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Discovering Media Literacy: Teaching Digital Media and Popular Culture in Elementary School (Anglais) Broché – 11 septembre 2013

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Book by Hobbs Renee R Moore David Cooper

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Commentaires client les plus utiles sur (beta) HASH(0x9295d4d4) étoiles sur 5 2 commentaires
2 internautes sur 2 ont trouvé ce commentaire utile 
HASH(0x92e58b88) étoiles sur 5 The Power of Reflection 27 août 2013
Par Faith Rogow, media literacy education maven - Publié sur
Format: Broché Achat vérifié
People who know Renee Hobbs' work will encounter familiar territory here - a well-written account of digital and media literacy activities as they played out in urban and suburban elementary school classrooms. Activities are tied to pedagogical theory and to some key literacy basics, including reading comprehension. And the Learning Targets grid in the appendix is sure to be an important guide for elementary educators looking for scope and sequence curriculum guidance.

But the real gift of DISCOVERING MEDIA LITERACY - and why it's worth your time - is that it shares failures as well as successes. The book describes the Powerful Voices for Kids project. Most of the teachers involved were exploring new territory, especially in terms of integrating media literacy into primary school classrooms. Their willingness to take risks resulted in some creative and valuable activity ideas, but the road to high quality teaching and learning wasn't always smooth.

Typically, readers only get descriptions of lessons that turned out well and classrooms that sound like Lake Wobegon ("where all the children are above average"). Here, authors and teachers accompany such descriptions with analysis of things they tried that didn't work. In several instances, they show how missteps led to modifications that transformed problems into successes. If you've ever muddled your way through a teachable moment only to think later of a brilliant way you could have handled the situation more effectively, you'll appreciate these stories. I applaud these teachers for their courage in letting us see their weaknesses as well as their strengths. It immeasurably deepens what we can learn from their experiences.

The other great strength of this book is its bear hug embrace of reflective practice. Insights from reflection are linked to lesson design and implementation, and there is even reflection about the methods used for reflection! The result is a powerful reminder that teaching is as much an art as it is a science (even in this era of data-driven schooling).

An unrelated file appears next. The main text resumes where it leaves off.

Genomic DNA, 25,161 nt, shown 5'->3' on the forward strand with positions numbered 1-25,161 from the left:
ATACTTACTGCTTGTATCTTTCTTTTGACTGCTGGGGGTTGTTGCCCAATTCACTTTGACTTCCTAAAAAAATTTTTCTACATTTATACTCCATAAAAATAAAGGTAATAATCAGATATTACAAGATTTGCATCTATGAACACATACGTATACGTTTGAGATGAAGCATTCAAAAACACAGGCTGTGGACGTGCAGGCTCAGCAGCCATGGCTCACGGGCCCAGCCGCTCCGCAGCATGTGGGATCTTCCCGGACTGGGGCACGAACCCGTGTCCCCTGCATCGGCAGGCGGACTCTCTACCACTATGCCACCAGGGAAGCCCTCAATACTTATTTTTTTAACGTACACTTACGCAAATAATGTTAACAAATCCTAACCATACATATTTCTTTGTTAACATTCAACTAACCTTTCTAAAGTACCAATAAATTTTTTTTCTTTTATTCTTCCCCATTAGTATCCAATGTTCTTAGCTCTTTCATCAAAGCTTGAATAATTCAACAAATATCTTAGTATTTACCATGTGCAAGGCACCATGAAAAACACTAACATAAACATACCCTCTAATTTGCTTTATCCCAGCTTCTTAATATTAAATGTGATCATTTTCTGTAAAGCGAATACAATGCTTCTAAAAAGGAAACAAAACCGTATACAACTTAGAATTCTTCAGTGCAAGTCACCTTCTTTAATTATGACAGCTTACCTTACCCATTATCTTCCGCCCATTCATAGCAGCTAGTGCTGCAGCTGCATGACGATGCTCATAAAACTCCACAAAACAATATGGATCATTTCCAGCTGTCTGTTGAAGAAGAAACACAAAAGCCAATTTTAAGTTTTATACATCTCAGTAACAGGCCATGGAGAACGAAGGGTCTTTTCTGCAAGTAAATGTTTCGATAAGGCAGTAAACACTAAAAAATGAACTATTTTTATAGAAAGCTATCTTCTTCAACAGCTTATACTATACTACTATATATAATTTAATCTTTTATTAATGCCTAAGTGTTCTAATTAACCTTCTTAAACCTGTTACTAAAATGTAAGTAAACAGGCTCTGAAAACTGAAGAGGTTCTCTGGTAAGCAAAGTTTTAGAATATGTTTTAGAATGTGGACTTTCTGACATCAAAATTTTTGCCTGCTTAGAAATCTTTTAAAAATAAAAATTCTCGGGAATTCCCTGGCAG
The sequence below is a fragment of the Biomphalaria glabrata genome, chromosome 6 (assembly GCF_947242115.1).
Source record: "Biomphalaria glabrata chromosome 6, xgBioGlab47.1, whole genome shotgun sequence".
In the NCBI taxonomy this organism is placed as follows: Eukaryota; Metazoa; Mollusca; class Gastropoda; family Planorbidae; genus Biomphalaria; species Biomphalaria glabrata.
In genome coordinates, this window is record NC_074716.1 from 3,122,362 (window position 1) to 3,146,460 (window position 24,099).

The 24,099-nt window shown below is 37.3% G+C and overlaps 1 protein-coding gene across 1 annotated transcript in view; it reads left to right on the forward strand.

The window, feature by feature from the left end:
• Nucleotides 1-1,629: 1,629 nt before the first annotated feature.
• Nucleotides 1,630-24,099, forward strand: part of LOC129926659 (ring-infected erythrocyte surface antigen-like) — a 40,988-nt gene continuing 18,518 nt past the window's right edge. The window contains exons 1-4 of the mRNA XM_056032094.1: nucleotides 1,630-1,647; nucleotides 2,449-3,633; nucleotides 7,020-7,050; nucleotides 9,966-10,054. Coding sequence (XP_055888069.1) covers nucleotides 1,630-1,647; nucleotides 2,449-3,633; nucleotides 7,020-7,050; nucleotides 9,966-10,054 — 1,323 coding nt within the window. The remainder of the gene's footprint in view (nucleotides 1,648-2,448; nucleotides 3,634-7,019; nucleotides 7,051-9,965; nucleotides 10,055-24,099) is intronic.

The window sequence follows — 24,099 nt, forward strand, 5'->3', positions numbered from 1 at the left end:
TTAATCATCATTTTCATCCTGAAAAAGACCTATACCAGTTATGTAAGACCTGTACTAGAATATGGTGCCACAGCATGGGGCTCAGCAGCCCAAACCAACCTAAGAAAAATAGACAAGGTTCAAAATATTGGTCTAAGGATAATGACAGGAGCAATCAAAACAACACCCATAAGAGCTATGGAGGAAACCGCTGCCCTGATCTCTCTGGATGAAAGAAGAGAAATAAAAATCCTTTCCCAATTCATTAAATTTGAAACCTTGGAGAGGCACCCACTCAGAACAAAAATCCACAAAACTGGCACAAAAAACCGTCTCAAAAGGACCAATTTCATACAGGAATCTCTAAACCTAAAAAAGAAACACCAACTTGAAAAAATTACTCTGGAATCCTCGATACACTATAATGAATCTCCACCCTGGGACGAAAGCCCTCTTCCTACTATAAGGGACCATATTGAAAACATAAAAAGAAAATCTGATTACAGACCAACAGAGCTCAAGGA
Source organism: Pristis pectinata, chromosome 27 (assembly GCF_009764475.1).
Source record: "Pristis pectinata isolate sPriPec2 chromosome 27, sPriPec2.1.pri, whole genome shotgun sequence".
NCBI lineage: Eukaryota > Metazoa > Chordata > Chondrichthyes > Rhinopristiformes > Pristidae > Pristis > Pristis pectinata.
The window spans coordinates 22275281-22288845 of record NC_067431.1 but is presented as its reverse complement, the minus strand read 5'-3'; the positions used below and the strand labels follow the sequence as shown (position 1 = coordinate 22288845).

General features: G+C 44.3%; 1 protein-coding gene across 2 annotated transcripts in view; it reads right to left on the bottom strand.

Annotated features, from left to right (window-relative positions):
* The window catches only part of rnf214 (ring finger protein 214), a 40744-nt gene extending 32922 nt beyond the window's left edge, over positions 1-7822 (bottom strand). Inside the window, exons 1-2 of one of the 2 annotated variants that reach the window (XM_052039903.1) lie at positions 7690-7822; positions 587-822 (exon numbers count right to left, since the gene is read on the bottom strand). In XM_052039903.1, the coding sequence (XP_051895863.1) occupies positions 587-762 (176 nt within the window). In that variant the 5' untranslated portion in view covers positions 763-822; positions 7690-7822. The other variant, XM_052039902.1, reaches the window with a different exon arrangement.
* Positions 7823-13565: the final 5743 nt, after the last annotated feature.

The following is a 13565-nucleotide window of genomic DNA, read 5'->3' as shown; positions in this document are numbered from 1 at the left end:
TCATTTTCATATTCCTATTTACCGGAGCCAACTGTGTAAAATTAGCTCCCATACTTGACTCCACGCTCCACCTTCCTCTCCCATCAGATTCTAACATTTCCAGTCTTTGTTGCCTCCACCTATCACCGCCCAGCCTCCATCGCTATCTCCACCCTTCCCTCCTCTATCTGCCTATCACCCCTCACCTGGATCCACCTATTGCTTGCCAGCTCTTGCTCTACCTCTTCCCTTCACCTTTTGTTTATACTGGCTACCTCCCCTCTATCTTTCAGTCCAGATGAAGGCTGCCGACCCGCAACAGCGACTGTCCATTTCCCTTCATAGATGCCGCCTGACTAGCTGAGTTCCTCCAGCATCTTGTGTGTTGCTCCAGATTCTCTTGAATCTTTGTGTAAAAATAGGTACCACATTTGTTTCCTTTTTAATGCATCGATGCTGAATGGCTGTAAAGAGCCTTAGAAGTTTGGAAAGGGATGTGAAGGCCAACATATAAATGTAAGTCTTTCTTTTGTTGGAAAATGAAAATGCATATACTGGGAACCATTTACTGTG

Unfortunately, the reflection didn't always extend to lesson goals. For example, one instructor struggles to help kindergartners understand what makes a cartoon a cartoon. But there's no discussion of why understanding the differences between animation and other media forms is important for a kindergartner to master. In other lessons, short-term goals are clearly outlined (e.g., understanding target audience or authorship or framing or how to make a web page), but these aren't tied to broader purposes. Despite the project name, we don't really get a clear sense of how media literacy - or literacy at all - is related to power. Educators who use a critical literacy approach will especially miss connections between the lessons and their relationship to community or social justice.

Still, this text is a rich resource that acknowledges the complexity of the task at hand. The authors provide tech recommendations and also point to instances where media and technology create problems. They recognize the love/hate relationship with media that is common among teachers of young children, many of whom struggle to protect their students' innocence while also preparing them for life in a digital world. And they acknowledge that introducing media in classrooms can often lead to unintended (and sometimes unwanted) results. In addressing this last point, Hobbs and Moore write, "Paradoxically, it is precisely because popular culture media texts can cause unpredictable reactions that it motivates creative, critical, and divergent thinking."

This book is an invitation to skeptics to experiment and a source of ideas for elementary school teachers already committed to media and digital literacy. For both groups, it will prompt a vibrant discussion of what 21st century literacy looks like in practice - including all the messiness that accompanies deep and lasting learning.
HASH(0x951b6054) étoiles sur 5 Renee Tells it like it is. 15 septembre 2013
Par The Patriot - Publié sur
Format: Broché Achat vérifié
Renee is a leader in Media Literacy Education. Her ideas are sound and the educators and others using this book will be challenges to try some of the things she suggests. Easy read and another learn by doing. I think this is the best method -learn by doing.
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